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US guru called in after shooting

Expert who has worked amid the guns and gangs of Chicago helps Nottingham school to pick up the pieces. Graeme Paton reports

A saviour of American schools blighted by guns and gangs is being hired to transform an inner-city comprehensive, less than a year after one of its pupils was shot dead in the street.

Dr Jerome Freiberg has been asked to help tackle underachievement at Elliott Durham comprehensive, Nottingham, the school attended by 14-year-old Danielle Beccan. The teenager was fatally shot in the stomach last October as she walked home from a fun fair.

Dr Freiberg's arrival as a consultant at the school, which has been dogged by high truancy and poor exam results, follows his success at a neighbouring comprehensive in the city.

"Staff and pupils have had a difficult time because of the shooting: we hope the discipline programme will stabilise the school and give it a new sense of direction," said Graham Chapman, Nottingham council's education spokesman.

In September, Dr Freiberg, from Houston university, introduced his behaviour scheme, Consistency Management and Co-operative Discipline, at Haywood school, also in Nottingham.

Haywood had recently come out of special measures and in less than a year Dr Freiberg's programme, which centres around giving "jobs" to pupils, including taking the register and being responsible for equipment, has helped it become one of the 200 most improved in the country.

Truancy rates have dropped by two-thirds and it now has the most improved attendance record in the city. The number of pupils achieving five good GCSEs is expected to reach 40 per cent this summer compared to 17 per cent three years ago, behaviour has been praised by inspectors and the school has a settled teaching workforce.

"This is not rocket science, it is simply about giving children ownership and responsibility for the school," said Jill Hislop, Haywood's headteacher, who has been trained in CMCD methods and will also act as a consultant at Elliott Durham.

"When someone says a school has discipline problems it is normally only a very small proportion of the children who are involved, but if it is not tackled it quickly accelerates. We have simply set boundaries for our pupils and instilled more pride in the school."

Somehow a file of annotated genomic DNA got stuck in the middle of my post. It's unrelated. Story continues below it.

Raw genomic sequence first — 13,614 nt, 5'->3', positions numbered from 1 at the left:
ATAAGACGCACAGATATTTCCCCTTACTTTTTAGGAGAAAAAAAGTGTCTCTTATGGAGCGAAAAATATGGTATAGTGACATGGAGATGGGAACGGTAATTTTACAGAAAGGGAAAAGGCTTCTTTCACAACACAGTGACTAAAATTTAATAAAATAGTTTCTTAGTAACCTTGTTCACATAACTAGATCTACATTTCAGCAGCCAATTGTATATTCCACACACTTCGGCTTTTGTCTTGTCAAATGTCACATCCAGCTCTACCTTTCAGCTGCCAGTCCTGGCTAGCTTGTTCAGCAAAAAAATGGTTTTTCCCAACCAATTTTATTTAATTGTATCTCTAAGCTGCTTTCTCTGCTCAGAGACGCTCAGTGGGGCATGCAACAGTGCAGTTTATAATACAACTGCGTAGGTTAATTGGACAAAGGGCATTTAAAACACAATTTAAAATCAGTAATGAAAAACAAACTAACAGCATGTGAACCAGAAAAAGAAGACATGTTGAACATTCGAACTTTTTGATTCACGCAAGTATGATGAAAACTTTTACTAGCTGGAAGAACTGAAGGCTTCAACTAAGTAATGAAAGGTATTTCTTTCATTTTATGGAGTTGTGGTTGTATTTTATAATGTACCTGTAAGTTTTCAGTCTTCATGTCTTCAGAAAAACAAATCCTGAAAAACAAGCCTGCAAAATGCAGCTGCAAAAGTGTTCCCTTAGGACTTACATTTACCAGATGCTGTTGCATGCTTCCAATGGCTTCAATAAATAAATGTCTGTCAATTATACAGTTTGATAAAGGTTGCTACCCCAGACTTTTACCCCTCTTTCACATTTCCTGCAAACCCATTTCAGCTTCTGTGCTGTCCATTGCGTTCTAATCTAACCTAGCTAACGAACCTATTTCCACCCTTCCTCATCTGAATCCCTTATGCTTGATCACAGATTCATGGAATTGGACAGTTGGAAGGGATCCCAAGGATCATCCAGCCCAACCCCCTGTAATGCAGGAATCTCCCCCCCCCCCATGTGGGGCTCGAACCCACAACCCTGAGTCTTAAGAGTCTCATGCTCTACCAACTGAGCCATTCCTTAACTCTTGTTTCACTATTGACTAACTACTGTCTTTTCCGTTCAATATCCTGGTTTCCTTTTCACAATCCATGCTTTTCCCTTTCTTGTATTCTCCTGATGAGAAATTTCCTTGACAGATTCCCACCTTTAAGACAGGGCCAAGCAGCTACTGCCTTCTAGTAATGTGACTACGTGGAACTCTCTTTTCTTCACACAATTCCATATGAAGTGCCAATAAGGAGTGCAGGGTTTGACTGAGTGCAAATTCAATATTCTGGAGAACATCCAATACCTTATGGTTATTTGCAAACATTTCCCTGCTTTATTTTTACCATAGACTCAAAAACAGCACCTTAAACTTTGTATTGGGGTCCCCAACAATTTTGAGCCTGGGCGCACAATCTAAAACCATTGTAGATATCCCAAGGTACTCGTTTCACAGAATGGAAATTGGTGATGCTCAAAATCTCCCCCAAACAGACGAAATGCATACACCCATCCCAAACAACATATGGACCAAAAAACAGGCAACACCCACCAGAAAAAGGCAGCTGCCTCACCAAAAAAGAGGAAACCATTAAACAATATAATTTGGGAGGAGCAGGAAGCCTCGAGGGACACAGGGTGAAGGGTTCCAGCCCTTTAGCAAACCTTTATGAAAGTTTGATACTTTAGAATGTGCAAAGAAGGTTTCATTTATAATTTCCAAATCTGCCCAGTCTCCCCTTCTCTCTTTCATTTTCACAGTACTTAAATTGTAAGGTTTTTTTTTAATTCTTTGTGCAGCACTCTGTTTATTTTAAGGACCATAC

Dr Freiberg, who recently visited Elliott Durham, has made a career out of transforming schools crippled by drug, gun and gang violence problems. His methods have so far been employed at 170 schools in the United States, including in Los Angeles, New York state and Chicago.

A study showed that schools using the programme in Chicago had improved their English test results by 23 per cent and maths by 42 per cent. Other schools in the city improved by just 4 per cent and 11 per cent respectively.

Elliott Durham was praised by Ofsted in 2003 for pupil behaviour, but truancy was said to be too high and academic standards are low, with only 18 per cent of pupils gaining five Cs or better at GCSE last year.

Mike Edwards, the chair of governors, said in a ballot 96 per cent of staff had voted to adopt the programme.

A group of teachers will now be travelling to Houston for training. But Linda Jordan, Nottingham branch secretary of the National Union of Teachers, who opposed Dr Freiberg's intervention at Haywood school, said:

"There is no doubt that morale at Elliott Durham suffered in the wake of the shooting, but anything as drastic as that is always going to have an effect on a community and the local school.

"Things have started to improve since and I don't see how this American is going to improve things further."

* Two men have been charged with Danielle Beccan's murder.


The Freiberg philosophy

Jerome Freiberg's philosophy is remarkably simple: give the pupils more responsibility and they will want their school to succeed, rather than fail.

The American academic's discipline programme, first launched in America more than 10 years ago, suggests pupils get involved in a number of tasks including:

* Taking the register

* Acting as a "welcome" to visitors

* Mentoring younger pupils

* Monitoring the playground

* Assisting supply teachers

* Keeping a check on equipment.

The schools draw up a disciplinary code setting out "dos and don'ts" and the punishments for stepping out of line. Rewards are given to recognise outstanding effort.

Dr Freiberg said that a seven-year study of his programme in the US had shown that by adopting it pupils can gain up to two weeks' extra teaching time a year.

He said: "It allows students to become citizens, when previously they were tourists. England has a lot of tourists, but they are just passing through; they don't take ownership or responsibility for the country, they do not vote for your officials.

"In many schools students, too, are tourists in the same way, they don't feel like part of the fabric, they are just passing through.

"This is about giving children ownership of their classroom, so that things that interfere with learning are no longer acceptable."

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